Robots and automation promise to fundamentally transform our economy and society. The fear is that even as they liberate us from dangerous tasks at work and drudgery at home, they will eliminate most of the high-paying manufacturing jobs we have left today.
Canada and its metro areas, like most advanced countries, have already suffered a massive loss of good, family-supporting manufacturing jobs. Back in the 1970s, almost a fifth of Canadians were employed in manufacturing, today less than 10 per cent are.
The reality is that the new era of robots — and automation and computerization more generally — will not only likely lead to further losses of manufacturing jobs, but will hit hardest at the even larger number of routine service jobs which currently employ 6.3 million Canadians, 40 per cent of the workforce. Indeed, the jobs most at risk from future automation are not in manufacturing, but routine service positions like waiters and bartenders, taxi and limousine drivers, and retail jobs in clothing stores, department stores, sporting goods and musical instrument shops, and jobs in the motion picture and video industries.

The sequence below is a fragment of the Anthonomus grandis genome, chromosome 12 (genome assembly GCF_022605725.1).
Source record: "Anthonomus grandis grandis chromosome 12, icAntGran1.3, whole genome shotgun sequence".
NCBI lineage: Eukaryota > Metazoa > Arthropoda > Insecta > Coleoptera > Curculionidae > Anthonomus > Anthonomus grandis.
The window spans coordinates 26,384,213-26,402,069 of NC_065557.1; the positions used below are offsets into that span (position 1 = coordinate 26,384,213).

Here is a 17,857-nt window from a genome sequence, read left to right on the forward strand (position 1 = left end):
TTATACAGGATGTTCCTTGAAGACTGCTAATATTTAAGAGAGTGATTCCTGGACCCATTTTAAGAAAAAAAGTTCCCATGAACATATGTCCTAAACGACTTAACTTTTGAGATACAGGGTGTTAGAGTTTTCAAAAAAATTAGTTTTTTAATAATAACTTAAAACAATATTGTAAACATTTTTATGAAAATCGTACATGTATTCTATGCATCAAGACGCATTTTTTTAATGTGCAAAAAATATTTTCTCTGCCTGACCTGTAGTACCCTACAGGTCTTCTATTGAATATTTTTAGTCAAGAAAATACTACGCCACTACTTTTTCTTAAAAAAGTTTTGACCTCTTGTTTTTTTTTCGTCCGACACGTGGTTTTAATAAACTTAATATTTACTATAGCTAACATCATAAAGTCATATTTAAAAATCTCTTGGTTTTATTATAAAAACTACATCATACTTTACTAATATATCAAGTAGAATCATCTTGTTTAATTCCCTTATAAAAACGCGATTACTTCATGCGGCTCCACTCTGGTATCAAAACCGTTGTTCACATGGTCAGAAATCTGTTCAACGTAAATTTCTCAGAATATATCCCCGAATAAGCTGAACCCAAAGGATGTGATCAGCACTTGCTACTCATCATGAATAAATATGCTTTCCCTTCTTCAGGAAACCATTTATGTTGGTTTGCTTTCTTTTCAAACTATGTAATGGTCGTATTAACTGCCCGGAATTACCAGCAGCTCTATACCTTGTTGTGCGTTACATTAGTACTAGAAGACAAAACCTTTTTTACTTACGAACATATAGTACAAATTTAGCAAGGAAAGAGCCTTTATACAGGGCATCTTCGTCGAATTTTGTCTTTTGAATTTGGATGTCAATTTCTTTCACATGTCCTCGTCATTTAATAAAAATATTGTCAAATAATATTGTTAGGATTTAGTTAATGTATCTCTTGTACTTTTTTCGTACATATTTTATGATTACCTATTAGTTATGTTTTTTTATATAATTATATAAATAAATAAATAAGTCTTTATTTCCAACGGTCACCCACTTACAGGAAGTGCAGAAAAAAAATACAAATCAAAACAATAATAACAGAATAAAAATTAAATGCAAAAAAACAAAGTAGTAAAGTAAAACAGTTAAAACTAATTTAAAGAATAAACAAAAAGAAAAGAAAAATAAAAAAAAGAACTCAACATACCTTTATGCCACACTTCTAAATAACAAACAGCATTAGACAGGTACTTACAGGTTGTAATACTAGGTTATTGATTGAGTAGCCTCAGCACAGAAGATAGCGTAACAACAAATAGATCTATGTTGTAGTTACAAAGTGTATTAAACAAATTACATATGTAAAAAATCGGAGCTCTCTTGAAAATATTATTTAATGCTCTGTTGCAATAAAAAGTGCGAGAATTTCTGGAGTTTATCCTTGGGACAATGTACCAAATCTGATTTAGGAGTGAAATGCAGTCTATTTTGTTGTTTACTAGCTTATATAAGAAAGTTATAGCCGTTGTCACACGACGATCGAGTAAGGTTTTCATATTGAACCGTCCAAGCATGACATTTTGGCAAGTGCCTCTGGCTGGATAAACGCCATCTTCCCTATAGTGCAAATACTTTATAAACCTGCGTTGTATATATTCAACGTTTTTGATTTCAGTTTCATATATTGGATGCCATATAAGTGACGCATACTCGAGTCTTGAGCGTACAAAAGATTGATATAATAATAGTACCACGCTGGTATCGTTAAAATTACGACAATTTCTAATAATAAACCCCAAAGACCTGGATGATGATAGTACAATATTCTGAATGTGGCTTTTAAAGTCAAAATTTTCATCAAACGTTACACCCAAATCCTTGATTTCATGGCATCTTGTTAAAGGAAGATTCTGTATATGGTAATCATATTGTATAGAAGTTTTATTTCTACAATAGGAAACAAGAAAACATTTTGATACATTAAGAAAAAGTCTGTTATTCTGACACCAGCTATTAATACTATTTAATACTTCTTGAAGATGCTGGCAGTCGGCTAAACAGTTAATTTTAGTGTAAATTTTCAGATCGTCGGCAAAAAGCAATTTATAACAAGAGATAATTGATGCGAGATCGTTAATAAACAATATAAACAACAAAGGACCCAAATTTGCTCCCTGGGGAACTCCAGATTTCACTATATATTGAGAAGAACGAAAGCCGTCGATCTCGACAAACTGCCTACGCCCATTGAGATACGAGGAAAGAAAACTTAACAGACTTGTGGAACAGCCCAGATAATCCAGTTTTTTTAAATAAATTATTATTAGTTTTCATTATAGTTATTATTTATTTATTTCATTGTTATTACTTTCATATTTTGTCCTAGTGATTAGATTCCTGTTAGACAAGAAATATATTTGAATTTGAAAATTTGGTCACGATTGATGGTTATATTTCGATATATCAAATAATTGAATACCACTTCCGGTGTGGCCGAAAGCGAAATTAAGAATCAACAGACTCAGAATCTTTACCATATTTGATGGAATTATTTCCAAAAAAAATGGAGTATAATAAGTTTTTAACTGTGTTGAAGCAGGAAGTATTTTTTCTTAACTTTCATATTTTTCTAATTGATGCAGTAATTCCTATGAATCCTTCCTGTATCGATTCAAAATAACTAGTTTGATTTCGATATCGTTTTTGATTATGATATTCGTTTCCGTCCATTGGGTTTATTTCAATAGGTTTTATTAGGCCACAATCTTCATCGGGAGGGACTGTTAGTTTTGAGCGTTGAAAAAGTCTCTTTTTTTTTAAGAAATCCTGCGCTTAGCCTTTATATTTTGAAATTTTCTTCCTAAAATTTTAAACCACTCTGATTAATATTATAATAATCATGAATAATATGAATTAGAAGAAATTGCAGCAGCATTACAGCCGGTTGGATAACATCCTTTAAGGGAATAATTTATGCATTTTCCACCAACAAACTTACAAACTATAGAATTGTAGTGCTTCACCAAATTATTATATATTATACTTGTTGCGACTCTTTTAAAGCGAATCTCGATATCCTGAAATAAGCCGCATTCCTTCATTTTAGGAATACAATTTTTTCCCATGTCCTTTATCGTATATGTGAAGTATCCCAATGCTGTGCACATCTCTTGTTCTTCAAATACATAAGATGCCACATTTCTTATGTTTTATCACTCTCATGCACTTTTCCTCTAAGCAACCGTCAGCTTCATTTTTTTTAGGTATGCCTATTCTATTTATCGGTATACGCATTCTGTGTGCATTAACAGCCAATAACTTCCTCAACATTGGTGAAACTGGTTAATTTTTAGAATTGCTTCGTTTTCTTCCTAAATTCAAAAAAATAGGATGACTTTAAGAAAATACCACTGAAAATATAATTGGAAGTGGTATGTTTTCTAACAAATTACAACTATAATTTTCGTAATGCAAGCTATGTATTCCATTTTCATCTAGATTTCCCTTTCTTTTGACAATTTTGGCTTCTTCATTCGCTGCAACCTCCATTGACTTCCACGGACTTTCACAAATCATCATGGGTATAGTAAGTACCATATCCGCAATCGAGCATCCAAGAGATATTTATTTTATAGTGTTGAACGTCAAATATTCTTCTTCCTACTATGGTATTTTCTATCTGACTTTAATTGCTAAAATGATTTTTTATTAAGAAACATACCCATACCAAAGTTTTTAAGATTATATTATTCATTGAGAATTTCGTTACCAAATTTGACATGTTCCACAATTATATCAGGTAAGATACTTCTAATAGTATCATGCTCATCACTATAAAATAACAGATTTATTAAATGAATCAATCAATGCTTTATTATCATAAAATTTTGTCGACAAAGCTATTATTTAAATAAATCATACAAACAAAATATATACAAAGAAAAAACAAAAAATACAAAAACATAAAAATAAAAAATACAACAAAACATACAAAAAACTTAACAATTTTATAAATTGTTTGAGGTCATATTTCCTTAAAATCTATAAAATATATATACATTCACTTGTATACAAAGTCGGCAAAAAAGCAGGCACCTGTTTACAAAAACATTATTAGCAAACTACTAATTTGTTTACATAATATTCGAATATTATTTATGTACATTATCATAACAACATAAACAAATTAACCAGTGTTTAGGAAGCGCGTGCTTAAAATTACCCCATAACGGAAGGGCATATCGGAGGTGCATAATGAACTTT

But which of Canada’s cities and metros face the greatest risk from robots and automation?
New Martin Prosperity Institute research conducted in collaboration with our colleague Shade Shutters of Arizona State University uses detailed occupational data from Statistics Canada’s 2011 National Household Survey to identify the types of jobs most at risk from automation across Canada’s 149 metros.
The dark purple circles on the map indicate the share of the population whose jobs are most at risk of automation; the larger the circle, the greater the risk.
The places where automation poses the greater risk to jobs are all smaller metros with between 6,000 and 50,000 total jobs. They are mainly …read more
Source:: The Huffington Post – Canada Travel